If I need two objects at different potential to get a shock, and everything I may touch is only one where electron flow is concerned, it has no destination. I suggest a good set of automotive jumper cables, Connect your workpiece to earth.

        Now you have one potential throughout the metal objects you will touch. You now need to avoid the stinger, MIG gun, or TIG tungsten. To function, they need to be at different potential from the ground lead connected work. Don't put yourself between these, no shock.

        Voltage is usually not real high. It'll be unpleasant, but not in the range considered life ending. Wear gloves handling this torch, you might at worst feel a little tingle. Dry gloves, no exposed skin, you'll be OK.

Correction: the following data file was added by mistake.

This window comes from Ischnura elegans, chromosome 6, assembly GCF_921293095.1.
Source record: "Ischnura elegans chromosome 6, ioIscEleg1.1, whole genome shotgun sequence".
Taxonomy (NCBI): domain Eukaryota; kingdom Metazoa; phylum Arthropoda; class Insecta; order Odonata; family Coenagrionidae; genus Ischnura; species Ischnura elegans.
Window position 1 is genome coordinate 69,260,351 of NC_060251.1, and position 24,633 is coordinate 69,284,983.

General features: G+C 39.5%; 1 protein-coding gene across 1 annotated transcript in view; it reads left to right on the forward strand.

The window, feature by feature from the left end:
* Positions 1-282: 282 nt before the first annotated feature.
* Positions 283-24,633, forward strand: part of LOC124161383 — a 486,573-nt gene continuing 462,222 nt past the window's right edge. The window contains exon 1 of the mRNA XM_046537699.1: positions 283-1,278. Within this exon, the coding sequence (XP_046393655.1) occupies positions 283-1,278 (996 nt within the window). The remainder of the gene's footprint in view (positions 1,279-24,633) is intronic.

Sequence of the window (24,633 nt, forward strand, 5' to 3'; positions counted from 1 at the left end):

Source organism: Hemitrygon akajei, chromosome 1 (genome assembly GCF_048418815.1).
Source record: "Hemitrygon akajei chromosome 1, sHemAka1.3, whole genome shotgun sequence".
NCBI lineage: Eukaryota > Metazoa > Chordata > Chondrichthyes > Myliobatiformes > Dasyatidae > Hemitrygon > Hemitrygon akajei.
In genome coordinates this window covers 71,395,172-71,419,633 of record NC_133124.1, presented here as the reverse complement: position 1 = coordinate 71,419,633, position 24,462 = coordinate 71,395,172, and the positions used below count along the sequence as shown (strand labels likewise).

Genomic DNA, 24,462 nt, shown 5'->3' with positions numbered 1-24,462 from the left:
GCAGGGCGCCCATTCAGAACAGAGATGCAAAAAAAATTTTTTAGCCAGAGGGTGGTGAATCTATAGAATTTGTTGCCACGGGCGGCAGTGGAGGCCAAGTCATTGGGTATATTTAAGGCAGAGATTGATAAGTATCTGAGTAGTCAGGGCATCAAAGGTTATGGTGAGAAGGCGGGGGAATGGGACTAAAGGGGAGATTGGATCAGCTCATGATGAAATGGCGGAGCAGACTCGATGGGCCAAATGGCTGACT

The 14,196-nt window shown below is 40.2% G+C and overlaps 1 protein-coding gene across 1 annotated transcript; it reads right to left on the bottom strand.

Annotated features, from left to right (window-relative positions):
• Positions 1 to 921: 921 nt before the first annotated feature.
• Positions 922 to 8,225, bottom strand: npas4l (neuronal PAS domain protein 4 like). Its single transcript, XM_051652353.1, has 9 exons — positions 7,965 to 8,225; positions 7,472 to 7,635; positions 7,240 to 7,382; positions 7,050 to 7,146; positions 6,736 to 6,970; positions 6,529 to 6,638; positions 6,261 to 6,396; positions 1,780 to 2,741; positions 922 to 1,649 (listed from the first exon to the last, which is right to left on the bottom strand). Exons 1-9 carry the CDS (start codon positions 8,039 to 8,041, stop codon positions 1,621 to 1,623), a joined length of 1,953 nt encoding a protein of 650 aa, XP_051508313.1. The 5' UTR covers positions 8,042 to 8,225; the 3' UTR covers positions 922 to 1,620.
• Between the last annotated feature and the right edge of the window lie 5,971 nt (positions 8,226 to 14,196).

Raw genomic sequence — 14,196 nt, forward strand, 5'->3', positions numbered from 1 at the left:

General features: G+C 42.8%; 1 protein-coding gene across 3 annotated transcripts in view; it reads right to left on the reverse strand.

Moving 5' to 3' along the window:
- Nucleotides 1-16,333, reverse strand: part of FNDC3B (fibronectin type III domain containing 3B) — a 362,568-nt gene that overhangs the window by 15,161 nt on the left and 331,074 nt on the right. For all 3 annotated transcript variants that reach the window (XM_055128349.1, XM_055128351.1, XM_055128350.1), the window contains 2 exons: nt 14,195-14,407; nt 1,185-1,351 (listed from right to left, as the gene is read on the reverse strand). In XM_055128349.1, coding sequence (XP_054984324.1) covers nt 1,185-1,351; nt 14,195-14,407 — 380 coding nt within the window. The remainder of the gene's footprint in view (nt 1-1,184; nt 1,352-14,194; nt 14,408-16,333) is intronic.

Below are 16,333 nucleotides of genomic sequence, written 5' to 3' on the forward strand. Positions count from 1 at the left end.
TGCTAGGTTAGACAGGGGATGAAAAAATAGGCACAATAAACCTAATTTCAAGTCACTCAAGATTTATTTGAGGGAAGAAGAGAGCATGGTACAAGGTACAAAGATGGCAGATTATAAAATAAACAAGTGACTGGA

Dynasty 280DX
        Bobcat 250
        MM252
        Spool gun
        Twentieth Century 295
        Twentieth Century 295 AC
        Marquette spot welder
        Smith torches

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        • #5
          Sounds like the environment I dealt with when I lived near Seattle (rains from the fall into the spring, then desert like conditions in the summer -- weird).

          I do (by necessity) quite a bit of welding outdoors, on dirt, often in damp conditions and frankly take extra precautions like wearing my EH boots which according to the ASTM provide protection IN DRY CONDITIONS up to 600V. I rely on gen-driven equipment, but still carry an industrial rubber mat along that goes down between me and Mother Terra. Those who say it's "safe" welding in wet/damp conditions are rolling the dice pure and simple -- I'm a retired EE and it only takes 75ma or so to KILL YOU --- that is nothing with today's modern welding setups.
          ESAB TIG 252 with Miller CoolMate